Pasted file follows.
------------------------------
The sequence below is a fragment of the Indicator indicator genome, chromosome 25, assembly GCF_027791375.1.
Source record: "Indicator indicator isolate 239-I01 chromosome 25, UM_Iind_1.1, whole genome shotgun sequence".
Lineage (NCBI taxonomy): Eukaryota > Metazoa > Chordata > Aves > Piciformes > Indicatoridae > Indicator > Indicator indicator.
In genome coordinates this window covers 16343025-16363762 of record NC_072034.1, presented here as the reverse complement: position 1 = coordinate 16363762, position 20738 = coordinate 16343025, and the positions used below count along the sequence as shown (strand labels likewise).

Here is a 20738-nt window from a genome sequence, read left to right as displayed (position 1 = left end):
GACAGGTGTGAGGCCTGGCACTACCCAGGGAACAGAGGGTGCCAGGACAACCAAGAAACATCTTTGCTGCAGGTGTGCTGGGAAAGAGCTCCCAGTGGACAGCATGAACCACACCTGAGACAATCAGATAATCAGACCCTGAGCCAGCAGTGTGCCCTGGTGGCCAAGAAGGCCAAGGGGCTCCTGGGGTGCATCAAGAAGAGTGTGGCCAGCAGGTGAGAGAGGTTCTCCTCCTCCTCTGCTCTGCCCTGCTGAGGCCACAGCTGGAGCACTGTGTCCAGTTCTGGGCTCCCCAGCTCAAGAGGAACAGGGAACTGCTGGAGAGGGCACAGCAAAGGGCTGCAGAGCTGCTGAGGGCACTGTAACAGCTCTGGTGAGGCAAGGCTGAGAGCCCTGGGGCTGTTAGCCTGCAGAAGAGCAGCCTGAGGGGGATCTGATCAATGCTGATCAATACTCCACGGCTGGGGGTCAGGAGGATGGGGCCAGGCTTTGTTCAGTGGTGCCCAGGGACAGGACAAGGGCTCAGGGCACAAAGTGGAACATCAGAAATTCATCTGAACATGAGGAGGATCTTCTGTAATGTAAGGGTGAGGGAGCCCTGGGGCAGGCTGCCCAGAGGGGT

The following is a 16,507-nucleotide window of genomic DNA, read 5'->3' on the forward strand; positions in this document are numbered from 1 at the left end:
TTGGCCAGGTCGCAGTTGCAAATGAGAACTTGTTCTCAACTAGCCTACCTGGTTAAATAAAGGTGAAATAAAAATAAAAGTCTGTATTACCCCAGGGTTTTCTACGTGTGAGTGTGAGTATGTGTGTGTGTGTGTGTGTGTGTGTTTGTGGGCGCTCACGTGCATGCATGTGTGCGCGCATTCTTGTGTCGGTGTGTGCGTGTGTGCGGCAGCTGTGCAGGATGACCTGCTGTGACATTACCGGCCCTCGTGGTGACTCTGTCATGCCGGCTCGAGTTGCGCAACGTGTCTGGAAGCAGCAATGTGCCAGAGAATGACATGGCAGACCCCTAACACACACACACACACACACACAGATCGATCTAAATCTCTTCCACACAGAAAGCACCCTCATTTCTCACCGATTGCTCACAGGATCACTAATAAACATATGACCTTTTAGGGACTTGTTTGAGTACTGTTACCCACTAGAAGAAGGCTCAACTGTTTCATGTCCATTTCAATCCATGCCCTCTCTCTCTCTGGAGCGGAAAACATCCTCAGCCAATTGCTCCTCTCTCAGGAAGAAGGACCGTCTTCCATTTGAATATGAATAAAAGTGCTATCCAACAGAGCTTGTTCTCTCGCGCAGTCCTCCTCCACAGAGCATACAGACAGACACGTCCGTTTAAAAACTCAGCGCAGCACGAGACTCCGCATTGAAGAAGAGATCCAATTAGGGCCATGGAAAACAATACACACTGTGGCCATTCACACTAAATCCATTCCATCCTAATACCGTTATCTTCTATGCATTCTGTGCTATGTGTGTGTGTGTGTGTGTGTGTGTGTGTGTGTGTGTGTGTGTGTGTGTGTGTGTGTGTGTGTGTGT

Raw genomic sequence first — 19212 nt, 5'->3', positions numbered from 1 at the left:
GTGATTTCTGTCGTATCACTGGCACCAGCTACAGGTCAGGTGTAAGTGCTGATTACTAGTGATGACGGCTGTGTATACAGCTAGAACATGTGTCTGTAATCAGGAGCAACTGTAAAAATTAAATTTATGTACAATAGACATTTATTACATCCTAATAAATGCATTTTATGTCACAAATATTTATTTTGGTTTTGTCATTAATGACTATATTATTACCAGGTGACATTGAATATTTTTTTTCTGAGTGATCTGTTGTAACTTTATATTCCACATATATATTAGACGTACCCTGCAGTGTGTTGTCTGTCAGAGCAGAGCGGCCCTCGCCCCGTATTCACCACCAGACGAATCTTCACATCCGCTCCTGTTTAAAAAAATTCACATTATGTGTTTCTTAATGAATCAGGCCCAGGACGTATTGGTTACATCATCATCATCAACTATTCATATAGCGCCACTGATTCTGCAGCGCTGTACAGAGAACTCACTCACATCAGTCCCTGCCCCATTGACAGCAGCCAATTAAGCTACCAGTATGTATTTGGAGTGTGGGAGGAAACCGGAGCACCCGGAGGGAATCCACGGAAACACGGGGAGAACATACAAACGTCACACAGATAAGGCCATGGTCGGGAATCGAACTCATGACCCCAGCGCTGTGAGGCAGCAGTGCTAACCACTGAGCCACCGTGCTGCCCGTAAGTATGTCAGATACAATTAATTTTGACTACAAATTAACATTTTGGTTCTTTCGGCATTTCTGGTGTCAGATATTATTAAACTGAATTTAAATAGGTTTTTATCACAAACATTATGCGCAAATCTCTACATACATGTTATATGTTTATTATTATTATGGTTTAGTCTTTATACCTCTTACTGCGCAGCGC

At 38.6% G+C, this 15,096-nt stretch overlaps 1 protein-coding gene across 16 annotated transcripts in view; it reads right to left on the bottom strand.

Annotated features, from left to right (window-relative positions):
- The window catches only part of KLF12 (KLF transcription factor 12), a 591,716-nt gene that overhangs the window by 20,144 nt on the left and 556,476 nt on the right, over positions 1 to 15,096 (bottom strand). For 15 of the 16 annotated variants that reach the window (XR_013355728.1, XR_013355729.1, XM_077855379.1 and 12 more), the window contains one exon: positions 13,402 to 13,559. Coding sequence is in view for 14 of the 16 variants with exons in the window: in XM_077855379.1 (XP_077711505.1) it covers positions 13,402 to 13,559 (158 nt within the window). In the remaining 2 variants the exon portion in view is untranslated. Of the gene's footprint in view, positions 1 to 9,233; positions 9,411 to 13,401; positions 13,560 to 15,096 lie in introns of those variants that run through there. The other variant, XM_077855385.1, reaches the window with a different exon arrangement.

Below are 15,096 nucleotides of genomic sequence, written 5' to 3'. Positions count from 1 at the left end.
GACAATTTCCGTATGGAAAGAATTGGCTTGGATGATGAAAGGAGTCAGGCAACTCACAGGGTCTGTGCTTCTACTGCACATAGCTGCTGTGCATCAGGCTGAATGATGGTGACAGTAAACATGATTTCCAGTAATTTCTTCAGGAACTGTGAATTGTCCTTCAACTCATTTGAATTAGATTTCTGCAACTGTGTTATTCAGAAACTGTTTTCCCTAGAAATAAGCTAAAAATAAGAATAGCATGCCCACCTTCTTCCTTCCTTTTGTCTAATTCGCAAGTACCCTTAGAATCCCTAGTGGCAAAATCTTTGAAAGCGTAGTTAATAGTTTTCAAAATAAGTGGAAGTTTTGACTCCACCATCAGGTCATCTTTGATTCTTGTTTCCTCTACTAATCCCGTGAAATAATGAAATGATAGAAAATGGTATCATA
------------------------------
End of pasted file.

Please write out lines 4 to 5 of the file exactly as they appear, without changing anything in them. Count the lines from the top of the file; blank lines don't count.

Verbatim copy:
In genome coordinates this window covers 16343025-16363762 of record NC_072034.1, presented here as the reverse complement: position 1 = coordinate 16363762, position 20738 = coordinate 16343025, and the positions used below count along the sequence as shown (strand labels likewise).

Here is a 20738-nt window from a genome sequence, read left to right as displayed (position 1 = left end):